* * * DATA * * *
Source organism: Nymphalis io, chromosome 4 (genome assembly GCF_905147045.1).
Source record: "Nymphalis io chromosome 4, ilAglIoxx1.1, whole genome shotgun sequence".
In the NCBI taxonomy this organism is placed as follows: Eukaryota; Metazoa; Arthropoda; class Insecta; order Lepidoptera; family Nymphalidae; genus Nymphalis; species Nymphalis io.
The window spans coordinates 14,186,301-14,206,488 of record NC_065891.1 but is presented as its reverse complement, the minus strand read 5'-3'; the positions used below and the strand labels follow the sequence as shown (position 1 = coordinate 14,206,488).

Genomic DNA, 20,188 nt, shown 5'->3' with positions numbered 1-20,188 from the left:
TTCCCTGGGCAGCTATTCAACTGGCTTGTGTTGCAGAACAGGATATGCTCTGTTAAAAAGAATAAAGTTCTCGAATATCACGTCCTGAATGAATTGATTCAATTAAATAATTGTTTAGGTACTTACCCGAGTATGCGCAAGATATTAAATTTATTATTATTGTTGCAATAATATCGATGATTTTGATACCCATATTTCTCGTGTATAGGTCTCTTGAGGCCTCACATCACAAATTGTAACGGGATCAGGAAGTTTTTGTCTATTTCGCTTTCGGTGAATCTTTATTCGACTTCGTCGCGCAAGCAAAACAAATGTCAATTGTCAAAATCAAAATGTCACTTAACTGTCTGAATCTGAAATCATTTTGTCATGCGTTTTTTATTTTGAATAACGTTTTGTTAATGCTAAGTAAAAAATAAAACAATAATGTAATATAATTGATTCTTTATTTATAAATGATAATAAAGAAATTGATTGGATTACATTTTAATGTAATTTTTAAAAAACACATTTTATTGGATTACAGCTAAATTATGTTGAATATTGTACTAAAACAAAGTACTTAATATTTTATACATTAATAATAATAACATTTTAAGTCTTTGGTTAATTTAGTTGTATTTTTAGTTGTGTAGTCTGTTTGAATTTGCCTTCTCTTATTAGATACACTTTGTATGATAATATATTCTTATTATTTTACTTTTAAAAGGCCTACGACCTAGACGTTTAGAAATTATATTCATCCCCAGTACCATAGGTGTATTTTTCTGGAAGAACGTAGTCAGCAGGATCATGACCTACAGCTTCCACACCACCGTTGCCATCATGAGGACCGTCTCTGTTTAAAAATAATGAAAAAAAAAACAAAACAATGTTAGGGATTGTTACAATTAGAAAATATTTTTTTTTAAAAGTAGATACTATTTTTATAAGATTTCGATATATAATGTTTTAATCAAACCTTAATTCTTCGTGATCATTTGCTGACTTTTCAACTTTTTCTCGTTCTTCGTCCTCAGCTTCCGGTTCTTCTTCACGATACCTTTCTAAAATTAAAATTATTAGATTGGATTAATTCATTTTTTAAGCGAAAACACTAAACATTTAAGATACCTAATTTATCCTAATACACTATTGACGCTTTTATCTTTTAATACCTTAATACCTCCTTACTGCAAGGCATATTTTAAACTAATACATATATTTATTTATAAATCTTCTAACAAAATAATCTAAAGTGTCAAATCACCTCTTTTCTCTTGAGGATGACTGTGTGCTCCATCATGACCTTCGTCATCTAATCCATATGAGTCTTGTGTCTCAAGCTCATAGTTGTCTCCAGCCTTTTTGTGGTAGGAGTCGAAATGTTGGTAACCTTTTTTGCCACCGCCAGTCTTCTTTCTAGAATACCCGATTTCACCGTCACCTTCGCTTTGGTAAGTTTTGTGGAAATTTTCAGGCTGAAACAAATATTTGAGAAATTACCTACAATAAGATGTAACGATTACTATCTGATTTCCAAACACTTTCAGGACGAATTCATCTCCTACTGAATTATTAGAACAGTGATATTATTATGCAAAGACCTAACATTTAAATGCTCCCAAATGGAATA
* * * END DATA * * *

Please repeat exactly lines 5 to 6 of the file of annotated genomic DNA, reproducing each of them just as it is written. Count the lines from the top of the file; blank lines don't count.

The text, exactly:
Genomic DNA, 20,188 nt, shown 5'->3' with positions numbered 1-20,188 from the left:
TTCCCTGGGCAGCTATTCAACTGGCTTGTGTTGCAGAACAGGATATGCTCTGTTAAAAAGAATAAAGTTCTCGAATATCACGTCCTGAATGAATTGATTCAATTAAATAATTGTTTAGGTACTTACCCGAGTATGCGCAAGATATTAAATTTATTATTATTGTTGCAATAATATCGATGATTTTGATACCCATATTTCTCGTGTATAGGTCTCTTGAGGCCTCACATCACAAATTGTAACGGGATCAGGAAGTTTTTGTCTATTTCGCTTTCGGTGAATCTTTATTCGACTTCGTCGCGCAAGCAAAACAAATGTCAATTGTCAAAATCAAAATGTCACTTAACTGTCTGAATCTGAAATCATTTTGTCATGCGTTTTTTATTTTGAATAACGTTTTGTTAATGCTAAGTAAAAAATAAAACAATAATGTAATATAATTGATTCTTTATTTATAAATGATAATAAAGAAATTGATTGGATTACATTTTAATGTAATTTTTAAAAAACACATTTTATTGGATTACAGCTAAATTATGTTGAATATTGTACTAAAACAAAGTACTTAATATTTTATACATTAATAATAATAACATTTTAAGTCTTTGGTTAATTTAGTTGTATTTTTAGTTGTGTAGTCTGTTTGAATTTGCCTTCTCTTATTAGATACACTTTGTATGATAATATATTCTTATTATTTTACTTTTAAAAGGCCTACGACCTAGACGTTTAGAAATTATATTCATCCCCAGTACCATAGGTGTATTTTTCTGGAAGAACGTAGTCAGCAGGATCATGACCTACAGCTTCCACACCACCGTTGCCATCATGAGGACCGTCTCTGTTTAAAAATAATGAAAAAAAAAACAAAACAATGTTAGGGATTGTTACAATTAGAAAATATTTTTTTTTAAAAGTAGATACTATTTTTATAAGATTTCGATATATAATGTTTTAATCAAACCTTAATTCTTCGTGATCATTTGCTGACTTTTCAACTTTTTCTCGTTCTTCGTCCTCAGCTTCCGGTTCTTCTTCACGATACCTTTCTAAAATTAAAATTATTAGATTGGATTAATTCATTTTTTAAGCGAAAACACTAAACATTTAAGATACCTAATTTATCCTAATACACTATTGACGCTTTTATCTTTTAATACCTTAATACCTCCTTACTGCAAGGCATATTTTAAACTAATACATATATTTATTTATAAATCTTCTAACAAAATAATCTAAAGTGTCAAATCACCTCTTTTCTCTTGAGGATGACTGTGTGCTCCATCATGACCTTCGTCATCTAATCCATATGAGTCTTGTGTCTCAAGCTCATAGTTGTCTCCAGCCTTTTTGTGGTAGGAGTCGAAATGTTGGTAACCTTTTTTGCCACCGCCAGTCTTCTTTCTAGAATACCCGATTTCACCGTCACCTTCGCTTTGGTAAGTTTTGTGGAAATTTTCAGGCTGAAACAAATATTTGAGAAATTACCTACAATAAGATGTAACGATTACTATCTGATTTCCAAACACTTTCAGGACGAATTCATCTCCTACTGAATTATTAGAACAGTGATATTATTATGCAAAGACCTAACATTTAAATGCTCCCAAATGGAATA